This activity has all the characteristics of the communicative approach. It involves all your students who have to actively participate in a real-life situation to prepare them for future, real communication.
9. Werewolves (Mafia)
Have you ever played Mafia? If you haven’t, I’m sure you have at least heard about it. It’s a popular social deduction game that makes your students speak. With your students, play the werewolves version to avoid violent references.
Inform your students that they live in a village that gets attacked by werewolves every night. Sit the students in a circle and tell them that if you tap them they will be the werewolves.
The game has two alternating phases; day and night. During the night, the werewolves choose their victim that gets killed and during the day, the victim’s identity is revealed and everybody tries to discover who the werewolves are.
The players vote and eliminate one suspect werewolf. The game ends when all the werewolves or all the villagers are eliminated.
This activity lets your student practice expressing opinions. Pre-teach the following phrases:
Creo que es… porque…
I think it’s… because…
No creo que sea… porque…
I don’t think it’s… because…
Yo voto por….
I vote for…
Deberíamos eliminar a …
We should eliminate…
This is a similar activity to the TikTokers but your students should create longer videos and talk more. It’s better for intermediate students, but beginners can record longer videos with a prepared script.
Choose a specific topic to practice. For example, ask them to play a video game and narrate it to their followers to practice the present continuous tense in Spanish.
How-to tutorials are wonderful to practice giving instructions. You can give them a topic list to choose from:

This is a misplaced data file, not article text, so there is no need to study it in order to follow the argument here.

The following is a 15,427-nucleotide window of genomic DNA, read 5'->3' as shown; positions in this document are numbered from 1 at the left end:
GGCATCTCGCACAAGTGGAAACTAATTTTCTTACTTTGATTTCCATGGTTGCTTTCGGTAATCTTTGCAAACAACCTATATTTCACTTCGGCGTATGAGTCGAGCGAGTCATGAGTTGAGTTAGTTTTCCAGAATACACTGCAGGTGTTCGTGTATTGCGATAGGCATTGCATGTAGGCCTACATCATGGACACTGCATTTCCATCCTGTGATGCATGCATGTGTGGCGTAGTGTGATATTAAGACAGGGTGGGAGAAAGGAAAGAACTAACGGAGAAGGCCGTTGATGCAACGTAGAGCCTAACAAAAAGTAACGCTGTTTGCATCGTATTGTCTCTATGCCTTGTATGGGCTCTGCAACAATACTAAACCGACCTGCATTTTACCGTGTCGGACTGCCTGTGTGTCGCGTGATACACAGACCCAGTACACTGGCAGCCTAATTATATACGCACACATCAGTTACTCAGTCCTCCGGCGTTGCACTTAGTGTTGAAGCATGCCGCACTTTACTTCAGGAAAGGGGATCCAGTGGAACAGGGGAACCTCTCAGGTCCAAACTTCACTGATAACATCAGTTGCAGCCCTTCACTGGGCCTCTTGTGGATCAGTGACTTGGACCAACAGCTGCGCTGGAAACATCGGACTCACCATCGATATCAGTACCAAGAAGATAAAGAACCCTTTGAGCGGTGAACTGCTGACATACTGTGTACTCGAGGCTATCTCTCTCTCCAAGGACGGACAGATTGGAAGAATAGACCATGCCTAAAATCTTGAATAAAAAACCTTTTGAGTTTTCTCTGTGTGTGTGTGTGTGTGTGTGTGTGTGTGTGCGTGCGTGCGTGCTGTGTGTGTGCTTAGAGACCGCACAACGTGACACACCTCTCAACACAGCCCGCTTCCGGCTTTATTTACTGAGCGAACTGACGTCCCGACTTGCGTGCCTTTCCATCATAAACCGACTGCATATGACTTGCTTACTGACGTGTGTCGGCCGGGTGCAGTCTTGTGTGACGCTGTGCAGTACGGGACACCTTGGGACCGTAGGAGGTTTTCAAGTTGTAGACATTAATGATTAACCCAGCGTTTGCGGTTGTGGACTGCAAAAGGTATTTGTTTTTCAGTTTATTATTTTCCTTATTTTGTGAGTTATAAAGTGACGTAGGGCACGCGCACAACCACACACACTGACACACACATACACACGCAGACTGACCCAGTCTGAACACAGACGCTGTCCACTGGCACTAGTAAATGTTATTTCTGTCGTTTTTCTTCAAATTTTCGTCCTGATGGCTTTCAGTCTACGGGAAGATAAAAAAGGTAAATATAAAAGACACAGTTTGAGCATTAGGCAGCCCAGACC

- Cómo hacer un pastel – How to make a cake
- Cómo coser un botón – How to sew a button
- Cómo bañar a tu perro – How to bathe your dog
If you need more ideas for role-playing scenarios, check out 10 Spanish Role-Playing Scenarios to Use in Your Classroom.
Get Spanish Support In Your Classroom
Introducing communicative language teaching in your lessons not only helps improve your students’ speaking skills but also strengthens their connection to the community and enriches their sense of purpose.
Spanish is the fourth most spoken language in the world. By speaking it, your students can communicate more easily with those around them. It’s likely that your students will encounter Spanish-speaking people even without leaving the country—in their own school, on the playground, or in their neighborhood. With even basic Spanish communication skills they can start and carry conversations that enrich their lives.
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“HSA offers very affordable, quality, one-on-one classes with a native speaker. My son has greatly benefited from taking classes. We have seen his confidence increase as well as his pronunciation improve, because he learns from a native Spanish speaker. HSA has quick, personal customer service. I have appreciated the one on one interaction and teaching that my son gets from his teachers. He has gotten to know his teachers, which has increased his confidence in speaking Spanish. Our family has been very pleased with our experience so far!”